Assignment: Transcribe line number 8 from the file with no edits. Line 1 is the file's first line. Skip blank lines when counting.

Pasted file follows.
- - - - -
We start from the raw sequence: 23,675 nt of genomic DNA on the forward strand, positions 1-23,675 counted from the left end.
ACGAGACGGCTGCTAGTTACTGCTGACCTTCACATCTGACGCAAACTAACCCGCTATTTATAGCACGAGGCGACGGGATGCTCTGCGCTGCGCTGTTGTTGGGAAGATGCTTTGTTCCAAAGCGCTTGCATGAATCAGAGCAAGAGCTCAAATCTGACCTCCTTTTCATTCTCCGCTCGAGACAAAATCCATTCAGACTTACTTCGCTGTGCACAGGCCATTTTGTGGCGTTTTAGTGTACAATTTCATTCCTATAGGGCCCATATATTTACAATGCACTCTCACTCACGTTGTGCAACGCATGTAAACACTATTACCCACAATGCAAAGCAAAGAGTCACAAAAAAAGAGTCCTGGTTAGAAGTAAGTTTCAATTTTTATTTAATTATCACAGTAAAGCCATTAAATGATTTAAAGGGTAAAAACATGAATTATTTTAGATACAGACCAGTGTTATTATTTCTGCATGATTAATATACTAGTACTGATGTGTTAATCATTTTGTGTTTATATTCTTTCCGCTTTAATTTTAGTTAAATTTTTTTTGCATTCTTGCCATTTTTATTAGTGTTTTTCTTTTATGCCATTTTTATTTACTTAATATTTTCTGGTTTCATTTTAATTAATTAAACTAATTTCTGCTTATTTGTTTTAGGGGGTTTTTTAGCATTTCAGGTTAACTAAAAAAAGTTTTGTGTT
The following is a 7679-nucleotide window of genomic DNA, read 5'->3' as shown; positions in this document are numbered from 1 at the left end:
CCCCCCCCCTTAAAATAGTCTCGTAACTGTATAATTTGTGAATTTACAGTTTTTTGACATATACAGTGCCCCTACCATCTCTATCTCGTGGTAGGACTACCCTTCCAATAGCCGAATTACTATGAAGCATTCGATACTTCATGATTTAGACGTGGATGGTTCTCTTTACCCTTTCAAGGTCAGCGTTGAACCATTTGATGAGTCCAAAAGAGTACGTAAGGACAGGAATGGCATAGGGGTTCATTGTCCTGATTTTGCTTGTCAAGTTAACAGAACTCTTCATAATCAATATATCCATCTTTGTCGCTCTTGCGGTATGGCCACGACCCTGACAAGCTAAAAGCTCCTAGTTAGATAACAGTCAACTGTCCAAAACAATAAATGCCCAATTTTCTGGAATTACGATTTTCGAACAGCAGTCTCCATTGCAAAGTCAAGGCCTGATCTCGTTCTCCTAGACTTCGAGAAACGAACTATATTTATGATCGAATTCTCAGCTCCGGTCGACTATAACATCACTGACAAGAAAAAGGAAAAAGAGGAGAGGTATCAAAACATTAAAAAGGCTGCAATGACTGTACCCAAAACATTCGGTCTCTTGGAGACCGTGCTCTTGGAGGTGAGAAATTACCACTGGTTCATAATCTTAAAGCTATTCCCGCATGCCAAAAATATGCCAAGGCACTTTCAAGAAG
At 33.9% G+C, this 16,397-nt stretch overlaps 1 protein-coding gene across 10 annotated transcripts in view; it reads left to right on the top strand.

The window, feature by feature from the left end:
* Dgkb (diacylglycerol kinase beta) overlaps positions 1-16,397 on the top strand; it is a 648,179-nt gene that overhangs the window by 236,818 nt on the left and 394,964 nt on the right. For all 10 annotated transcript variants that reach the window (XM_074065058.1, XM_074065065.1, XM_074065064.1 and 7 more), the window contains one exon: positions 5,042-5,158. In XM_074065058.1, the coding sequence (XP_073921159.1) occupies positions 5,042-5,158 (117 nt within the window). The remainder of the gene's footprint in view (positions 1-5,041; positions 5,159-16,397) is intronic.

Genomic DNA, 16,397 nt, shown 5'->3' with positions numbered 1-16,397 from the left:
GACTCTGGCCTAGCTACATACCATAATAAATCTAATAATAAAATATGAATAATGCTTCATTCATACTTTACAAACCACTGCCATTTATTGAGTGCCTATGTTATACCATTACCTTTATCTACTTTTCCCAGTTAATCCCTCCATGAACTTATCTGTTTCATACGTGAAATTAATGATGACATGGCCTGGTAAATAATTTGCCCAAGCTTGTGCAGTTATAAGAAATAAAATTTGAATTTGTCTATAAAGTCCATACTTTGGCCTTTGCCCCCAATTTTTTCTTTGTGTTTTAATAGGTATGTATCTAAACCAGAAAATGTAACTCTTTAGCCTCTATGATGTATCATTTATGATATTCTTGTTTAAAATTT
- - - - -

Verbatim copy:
Genomic DNA, 16,397 nt, shown 5'->3' with positions numbered 1-16,397 from the left: